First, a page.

AwardWallet receives compensation from advertising partners for links on the blog. Terms Apply to the offers listed on this page. The opinions expressed here are our own and have not been reviewed, provided, or approved by any bank advertiser. Here's our complete list of Advertisers.
Over the last few weeks, we've seen a few airlines lowing carrier-imposed surcharges. Last month, Emirates lowered the fees on award redemptions by over 90%. Earlier this month, Qatar cut segment fees on awards. Now, All Nippon Airlines (ANA) has all but eliminated carrier-imposed surcharges on itineraries on certain routes.
Lowered Surcharges to Japan
Noted initially by Spencer Howard from Straight to the Points (and shared by FrequentMiler), it appears that ANA has lowered the carrier-imposed surcharges on itineraries to and from Japan to just $1 per segment.
Similarly, this two-segment itinerary between Chicago (ORD) and Singapore (SIN) via Tokyo (HND) shows $2 in surcharges:
Before ANA made this change, it wasn't unusual for the carrier-imposed surcharges to be as high as $80-100 each way between the U.S. and Japan. That's a far cry from the $800-1,000 surcharges some other airlines charge (we're looking at you, Lufthansa). However, it still ate into the value of awards. Charging $1 per segment is a significant improvement.
We don't know whether this will be a permanent update or just a temporary change in light of current circumstances. We're keeping our fingers crossed that it's the prior.
Not All Routes Have Been Cut
Interestingly, it doesn't appear that ANA has applied this pricing formula uniformly. We are seeing the $1 surcharge per segment on itineraries between the U.S. and Japan. And we are seeing this $1 surcharge per segment on other routes from Japan, such as between Tokyo Haneda (HND) and Delhi (DEL):
However, ANA is still imposing higher carrier-imposed surcharges on some connecting itineraries. Take this itinerary from Los Angeles (LAX) to Delhi (DEL) via Tokyo Haneda (HND) for example:
How Does This Affect You?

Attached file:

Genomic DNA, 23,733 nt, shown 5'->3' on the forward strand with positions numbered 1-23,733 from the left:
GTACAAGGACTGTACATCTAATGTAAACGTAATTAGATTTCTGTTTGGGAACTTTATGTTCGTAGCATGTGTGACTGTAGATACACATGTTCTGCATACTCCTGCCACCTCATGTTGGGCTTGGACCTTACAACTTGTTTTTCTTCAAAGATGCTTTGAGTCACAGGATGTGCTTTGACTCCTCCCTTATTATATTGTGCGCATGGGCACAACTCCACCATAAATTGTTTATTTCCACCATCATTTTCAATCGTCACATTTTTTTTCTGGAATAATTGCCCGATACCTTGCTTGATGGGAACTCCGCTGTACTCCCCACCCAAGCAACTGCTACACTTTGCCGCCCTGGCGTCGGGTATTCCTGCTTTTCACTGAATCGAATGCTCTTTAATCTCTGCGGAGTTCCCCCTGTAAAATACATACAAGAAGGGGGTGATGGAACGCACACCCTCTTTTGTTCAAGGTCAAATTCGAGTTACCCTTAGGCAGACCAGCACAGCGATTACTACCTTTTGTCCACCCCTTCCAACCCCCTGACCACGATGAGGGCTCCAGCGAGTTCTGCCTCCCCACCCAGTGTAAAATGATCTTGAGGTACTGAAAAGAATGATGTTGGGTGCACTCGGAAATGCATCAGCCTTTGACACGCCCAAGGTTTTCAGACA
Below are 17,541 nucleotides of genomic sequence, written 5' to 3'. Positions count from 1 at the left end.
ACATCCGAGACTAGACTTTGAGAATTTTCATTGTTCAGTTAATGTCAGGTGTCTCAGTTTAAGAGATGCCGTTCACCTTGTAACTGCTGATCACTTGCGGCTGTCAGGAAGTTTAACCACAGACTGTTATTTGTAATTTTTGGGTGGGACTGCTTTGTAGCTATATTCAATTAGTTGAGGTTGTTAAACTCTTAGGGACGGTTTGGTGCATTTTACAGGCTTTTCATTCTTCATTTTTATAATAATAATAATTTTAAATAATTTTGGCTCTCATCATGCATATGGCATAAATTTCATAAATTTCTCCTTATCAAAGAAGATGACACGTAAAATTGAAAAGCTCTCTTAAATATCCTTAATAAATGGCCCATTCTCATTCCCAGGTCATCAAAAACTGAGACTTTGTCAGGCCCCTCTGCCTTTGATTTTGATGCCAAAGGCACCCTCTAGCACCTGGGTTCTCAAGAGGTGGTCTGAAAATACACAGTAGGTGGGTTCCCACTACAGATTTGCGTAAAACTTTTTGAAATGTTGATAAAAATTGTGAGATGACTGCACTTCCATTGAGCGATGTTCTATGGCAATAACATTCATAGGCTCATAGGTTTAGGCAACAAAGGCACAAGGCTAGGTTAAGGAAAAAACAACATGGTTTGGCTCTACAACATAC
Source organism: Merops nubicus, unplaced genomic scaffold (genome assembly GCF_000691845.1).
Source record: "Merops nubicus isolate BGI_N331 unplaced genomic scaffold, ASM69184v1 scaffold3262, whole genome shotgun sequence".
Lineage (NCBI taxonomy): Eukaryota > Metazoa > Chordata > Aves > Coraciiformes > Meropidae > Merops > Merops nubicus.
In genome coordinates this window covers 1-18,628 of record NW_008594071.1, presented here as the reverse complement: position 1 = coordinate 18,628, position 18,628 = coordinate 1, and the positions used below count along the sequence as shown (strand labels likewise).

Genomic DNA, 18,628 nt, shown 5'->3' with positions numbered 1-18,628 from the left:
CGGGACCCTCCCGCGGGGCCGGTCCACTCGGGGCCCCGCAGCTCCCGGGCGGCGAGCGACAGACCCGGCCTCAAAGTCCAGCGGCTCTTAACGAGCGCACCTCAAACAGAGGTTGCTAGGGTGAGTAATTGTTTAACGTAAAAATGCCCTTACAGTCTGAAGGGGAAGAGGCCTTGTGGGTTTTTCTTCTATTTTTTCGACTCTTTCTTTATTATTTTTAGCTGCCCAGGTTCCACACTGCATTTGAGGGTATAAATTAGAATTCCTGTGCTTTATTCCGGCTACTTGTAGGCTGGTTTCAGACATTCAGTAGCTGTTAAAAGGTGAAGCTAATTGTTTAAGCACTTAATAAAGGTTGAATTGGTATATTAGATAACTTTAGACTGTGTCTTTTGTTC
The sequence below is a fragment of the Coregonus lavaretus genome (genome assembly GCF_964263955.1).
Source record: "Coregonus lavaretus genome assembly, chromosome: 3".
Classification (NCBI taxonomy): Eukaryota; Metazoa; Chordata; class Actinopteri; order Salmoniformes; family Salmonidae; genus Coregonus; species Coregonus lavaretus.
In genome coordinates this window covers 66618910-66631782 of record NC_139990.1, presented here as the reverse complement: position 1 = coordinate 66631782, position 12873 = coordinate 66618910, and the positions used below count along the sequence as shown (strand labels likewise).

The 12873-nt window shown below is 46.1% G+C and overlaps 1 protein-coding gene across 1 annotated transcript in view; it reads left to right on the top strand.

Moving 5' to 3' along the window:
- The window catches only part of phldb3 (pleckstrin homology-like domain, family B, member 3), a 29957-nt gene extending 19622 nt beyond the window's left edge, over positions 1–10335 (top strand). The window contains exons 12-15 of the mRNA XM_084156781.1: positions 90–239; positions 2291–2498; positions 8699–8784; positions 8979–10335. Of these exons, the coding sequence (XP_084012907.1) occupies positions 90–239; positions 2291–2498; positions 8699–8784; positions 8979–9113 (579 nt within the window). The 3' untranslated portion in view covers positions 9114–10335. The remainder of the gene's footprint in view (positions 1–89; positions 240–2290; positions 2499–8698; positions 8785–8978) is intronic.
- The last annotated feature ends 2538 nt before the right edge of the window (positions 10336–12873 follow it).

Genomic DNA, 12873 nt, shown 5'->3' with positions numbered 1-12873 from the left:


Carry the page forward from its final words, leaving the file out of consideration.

The story behind what fuel surcharges are and why airlines levy them is a bit complicated. In a nutshell, airlines have tacked these on for years as a sneaky way of boosting profits without raising the ‘base fare'. For many reasons, this can be advantageous for the airline, including marketing opportunities, limiting travel-agent commissions, and offering “discounted fares” for corporate clients.
For passengers paying for flights with cash, this won't change much. Airlines are typically required to display the ‘all-in' ticket price from the start of your search, without adding taxes and extra fees after you've settled on a fare. Subsequently, the prices you're seeing while shopping around for a ticket will already have carrier-imposed surcharges factored in. Once you've settled on a price, it doesn't really matter (to you) what the price consists of, even if taxes and surcharges make up the largest percentage.
Where this helps, however, is with award bookings. Some loyalty programs impose carrier-imposed surcharges on award bookings, requiring a hefty cash co-pay in addition to the points or miles.
Now that ANA's surcharges are lower, the cash co-pay for award bookings are also lower. A quick search on Air Canada Aeroplan—which known to pass on surcharges on ANA award redemptions—shows the far more palatable out-of-pocket costs for an award booking in ANA first class:
Results are similar when searching the other partners typically used to book ANA award tickets—such as Virgin Atlantic and ANA Mileage Club. Since United MileagePlus and Avianca LifeMiles have never passed along surcharges on ANA bookings, you'll see no change there.
Surcharges can be one of the most annoying aspects of making an award booking. The last thing anybody wants to do after shelling out a ton of points for a great redemption is to pay a bunch of money to book it.
With that in mind, lower surcharges are always an improvement, regardless of whether we'll necessarily see a difference in cash fares. Fingers crossed that this is a permanent change.
Are you more likely to book an award with ANA with these lower surcharges?
The comments on this page are not provided, reviewed, or otherwise approved by the bank advertiser. It is not the bank advertiser's responsibility to ensure all posts and/or questions are answered.